“Washington is not a town short of ideas, it is a town short of leadership,” said Senator Lindsey Graham (R-S.C.). “Policy proposals without leadership and values behind them, or people who are courageous enough to fight for them, will not stand up to the international challenges we face. I believe that the McCain Institute will be a center of gravity, a meeting place where we can robustly debate the great issues of our time and come away with a sense of purpose and a passion for character-driven leadership.”

At this stage, the institute is focusing on three early tasks:

• creating institutional capacity, including physical space, personnel, partnerships and linkages to ASU’s existing faculty and resources

• launching initial work to design the fellows program, and to engage with policymakers and partners to strengthen policies against trafficking in persons

• reaching out to develop a long-term network of supporters and contributors

The McCain Institute’s “Cornerstone Meeting,” that took place April 27-29, 2012, in Sedona, Ariz., brought together leading policymakers such as CIA Director David Petraeus and Senators Lindsey Graham (R-S.C.), Sheldon Whitehouse (D-R.I.), Kelly Ayotte (R-N.H.) and Jon Kyl (R-Ariz.) to discuss the central issues facing our world. The Cornerstone Meeting helped to sharpen the McCain Institute’s vision as a unique institution in Washington and to build lasting commitment from a wide community of supporters.

As explained in the institute’s mission statement, four central objectives guide the institute’s work:

• Provide decision recommendations for leaders through open debate and rigorous analysis, by convening experts, publishing policy-relevant research, and holding decision-making training events using cutting-edge technology. This includes convening policymakers, academics, journalists and other experts to discuss and debate important national security issues, as well as hosting exercises, war games and “red team” exercises centered on key national security issues that will likely emerge on the mid-term horizon. ASU’s innovative Decision Theater will be one of the venues utilized.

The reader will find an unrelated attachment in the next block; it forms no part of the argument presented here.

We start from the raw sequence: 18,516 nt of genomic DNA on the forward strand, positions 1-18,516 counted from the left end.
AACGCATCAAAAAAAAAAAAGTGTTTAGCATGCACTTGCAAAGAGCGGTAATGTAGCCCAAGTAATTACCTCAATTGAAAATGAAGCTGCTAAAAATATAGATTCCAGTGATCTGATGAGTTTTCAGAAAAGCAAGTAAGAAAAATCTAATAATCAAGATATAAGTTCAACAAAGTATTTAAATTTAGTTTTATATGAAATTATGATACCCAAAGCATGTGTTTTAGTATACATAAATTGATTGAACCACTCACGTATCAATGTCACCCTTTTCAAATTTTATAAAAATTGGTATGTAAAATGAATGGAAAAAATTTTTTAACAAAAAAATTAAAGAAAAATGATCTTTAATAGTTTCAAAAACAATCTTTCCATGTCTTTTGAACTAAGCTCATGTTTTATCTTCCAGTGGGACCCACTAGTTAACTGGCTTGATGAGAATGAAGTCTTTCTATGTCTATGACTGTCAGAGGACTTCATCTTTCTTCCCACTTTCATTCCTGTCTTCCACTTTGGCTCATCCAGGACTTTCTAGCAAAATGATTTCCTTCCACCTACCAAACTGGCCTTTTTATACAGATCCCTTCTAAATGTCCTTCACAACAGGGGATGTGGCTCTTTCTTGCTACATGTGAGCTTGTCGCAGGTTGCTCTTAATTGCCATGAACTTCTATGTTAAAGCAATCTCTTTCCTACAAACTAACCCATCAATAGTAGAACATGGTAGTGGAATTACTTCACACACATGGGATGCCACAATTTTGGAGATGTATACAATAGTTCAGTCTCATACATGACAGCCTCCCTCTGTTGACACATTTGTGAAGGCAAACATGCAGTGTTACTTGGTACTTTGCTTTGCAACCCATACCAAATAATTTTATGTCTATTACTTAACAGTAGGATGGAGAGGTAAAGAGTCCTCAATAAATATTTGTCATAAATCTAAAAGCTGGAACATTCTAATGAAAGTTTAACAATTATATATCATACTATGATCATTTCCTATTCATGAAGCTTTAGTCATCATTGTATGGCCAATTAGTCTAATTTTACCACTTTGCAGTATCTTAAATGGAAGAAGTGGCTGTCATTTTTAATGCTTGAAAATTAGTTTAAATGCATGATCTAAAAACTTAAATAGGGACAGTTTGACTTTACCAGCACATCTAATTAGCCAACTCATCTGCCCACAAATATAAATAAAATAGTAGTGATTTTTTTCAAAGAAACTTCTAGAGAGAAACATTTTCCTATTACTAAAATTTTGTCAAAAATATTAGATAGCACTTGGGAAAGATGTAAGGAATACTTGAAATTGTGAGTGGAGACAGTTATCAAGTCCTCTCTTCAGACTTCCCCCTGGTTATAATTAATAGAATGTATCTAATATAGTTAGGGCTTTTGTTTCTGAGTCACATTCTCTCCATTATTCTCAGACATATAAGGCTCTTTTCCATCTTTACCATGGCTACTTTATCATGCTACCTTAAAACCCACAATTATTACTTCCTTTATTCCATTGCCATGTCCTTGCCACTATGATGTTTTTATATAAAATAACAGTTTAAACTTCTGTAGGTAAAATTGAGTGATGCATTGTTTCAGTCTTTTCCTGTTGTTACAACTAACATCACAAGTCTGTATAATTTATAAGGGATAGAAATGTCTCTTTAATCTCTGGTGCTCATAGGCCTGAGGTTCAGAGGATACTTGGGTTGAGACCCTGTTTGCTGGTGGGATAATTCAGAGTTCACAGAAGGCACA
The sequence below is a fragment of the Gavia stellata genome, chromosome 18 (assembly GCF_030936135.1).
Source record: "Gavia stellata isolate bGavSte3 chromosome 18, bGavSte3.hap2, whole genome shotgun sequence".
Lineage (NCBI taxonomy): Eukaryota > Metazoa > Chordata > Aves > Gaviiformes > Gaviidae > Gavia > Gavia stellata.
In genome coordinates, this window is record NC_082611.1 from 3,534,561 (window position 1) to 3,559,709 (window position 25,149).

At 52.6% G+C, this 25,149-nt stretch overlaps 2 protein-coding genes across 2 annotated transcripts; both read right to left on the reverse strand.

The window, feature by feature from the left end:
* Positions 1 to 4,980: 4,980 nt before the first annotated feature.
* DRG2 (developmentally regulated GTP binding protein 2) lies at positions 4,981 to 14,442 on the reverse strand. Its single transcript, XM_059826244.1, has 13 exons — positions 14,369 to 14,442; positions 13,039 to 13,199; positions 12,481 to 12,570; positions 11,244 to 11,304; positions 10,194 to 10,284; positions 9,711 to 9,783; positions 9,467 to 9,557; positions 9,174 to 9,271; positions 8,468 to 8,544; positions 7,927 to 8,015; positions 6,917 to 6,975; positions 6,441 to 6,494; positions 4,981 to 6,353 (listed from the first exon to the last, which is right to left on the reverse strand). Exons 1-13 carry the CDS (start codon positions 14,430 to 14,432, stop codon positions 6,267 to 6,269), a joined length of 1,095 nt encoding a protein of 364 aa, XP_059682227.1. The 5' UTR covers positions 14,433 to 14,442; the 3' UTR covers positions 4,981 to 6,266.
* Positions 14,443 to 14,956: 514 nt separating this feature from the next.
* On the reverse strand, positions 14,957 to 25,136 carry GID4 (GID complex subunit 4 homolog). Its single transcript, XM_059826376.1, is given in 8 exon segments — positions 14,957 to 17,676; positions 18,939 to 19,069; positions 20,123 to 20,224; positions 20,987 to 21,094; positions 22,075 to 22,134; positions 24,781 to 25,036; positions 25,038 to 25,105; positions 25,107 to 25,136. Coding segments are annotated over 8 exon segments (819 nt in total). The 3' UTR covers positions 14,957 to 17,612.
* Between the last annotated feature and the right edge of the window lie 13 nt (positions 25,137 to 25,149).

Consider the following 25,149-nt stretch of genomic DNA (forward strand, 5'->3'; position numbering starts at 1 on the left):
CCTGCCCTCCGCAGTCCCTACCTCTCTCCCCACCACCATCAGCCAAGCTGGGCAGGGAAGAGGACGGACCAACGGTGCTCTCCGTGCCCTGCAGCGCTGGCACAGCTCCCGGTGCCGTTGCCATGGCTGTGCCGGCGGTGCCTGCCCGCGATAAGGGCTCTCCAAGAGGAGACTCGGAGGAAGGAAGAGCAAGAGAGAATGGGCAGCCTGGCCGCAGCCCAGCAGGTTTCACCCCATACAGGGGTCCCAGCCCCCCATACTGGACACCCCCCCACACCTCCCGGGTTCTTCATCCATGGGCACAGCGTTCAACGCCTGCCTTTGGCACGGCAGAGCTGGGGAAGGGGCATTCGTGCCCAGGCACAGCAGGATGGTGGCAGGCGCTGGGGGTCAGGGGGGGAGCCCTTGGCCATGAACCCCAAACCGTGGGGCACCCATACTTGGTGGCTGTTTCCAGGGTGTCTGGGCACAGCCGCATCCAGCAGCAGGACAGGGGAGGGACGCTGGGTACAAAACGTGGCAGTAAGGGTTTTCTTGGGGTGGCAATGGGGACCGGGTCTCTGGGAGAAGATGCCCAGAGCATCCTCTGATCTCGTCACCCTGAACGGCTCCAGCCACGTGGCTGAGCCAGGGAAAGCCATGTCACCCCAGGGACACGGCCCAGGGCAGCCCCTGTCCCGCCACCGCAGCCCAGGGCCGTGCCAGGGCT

• Identify and train new national security leaders, both American and foreign, in public service and private enterprise, as well as military spheres. This includes establishing an internship program for undergraduate and graduate students, a McCain Leadership Fellows Program, and a class of Next Generation McCain Fellows composed of rising national security professionals.

• Play a unique role in a crowded intellectual space by serving as Washington’s preeminent “decision tank.” This includes sponsoring the Sedona Forum, an international gathering of top government officials, private sector leaders and issues experts in Sedona, Ariz., focused on the nation’s and the world’s most pressing issues, as well as the McCain Debates, a speaking series in Washington that provides an arena for experts and policy makers to debate key issues.

• Promote and preserve the McCain family spirit of character-driven leadership and national service, including hosting the McCain family archives. This includes partnering with foreign and domestic organizations to convene discussion on issues of regional and global importance, as well as hosting an electronic document repository to serve as a center of research and information for historians, academics, students and others.

Sharon Keeler

Literary magazine celebrates 25th anniversary

May 24, 2012

Twenty-five years ago, graduate students in ASU’s brand-new MFA in creative writing program had an idea: why not start a literary magazine?

The students needed funds, of course, so they went to the English Department, where creative writing was housed, to ask. No extra money was available, so the students turned to Student Media, home of the State Press. Download Full Image

“Bruce Itule and I jumped on it,” recalled Salima Keegan. “Bruce was very enthusiastic and Student Media was doing well, so he funded it for the first year and I volunteered my time.”

Itule was then director of Student Media, and Keegan was his assistant. After the first issue, Keegan began writing grant proposals and raising funds to put the magazine on a sound financial footing. She served as managing editor for the next 20 years.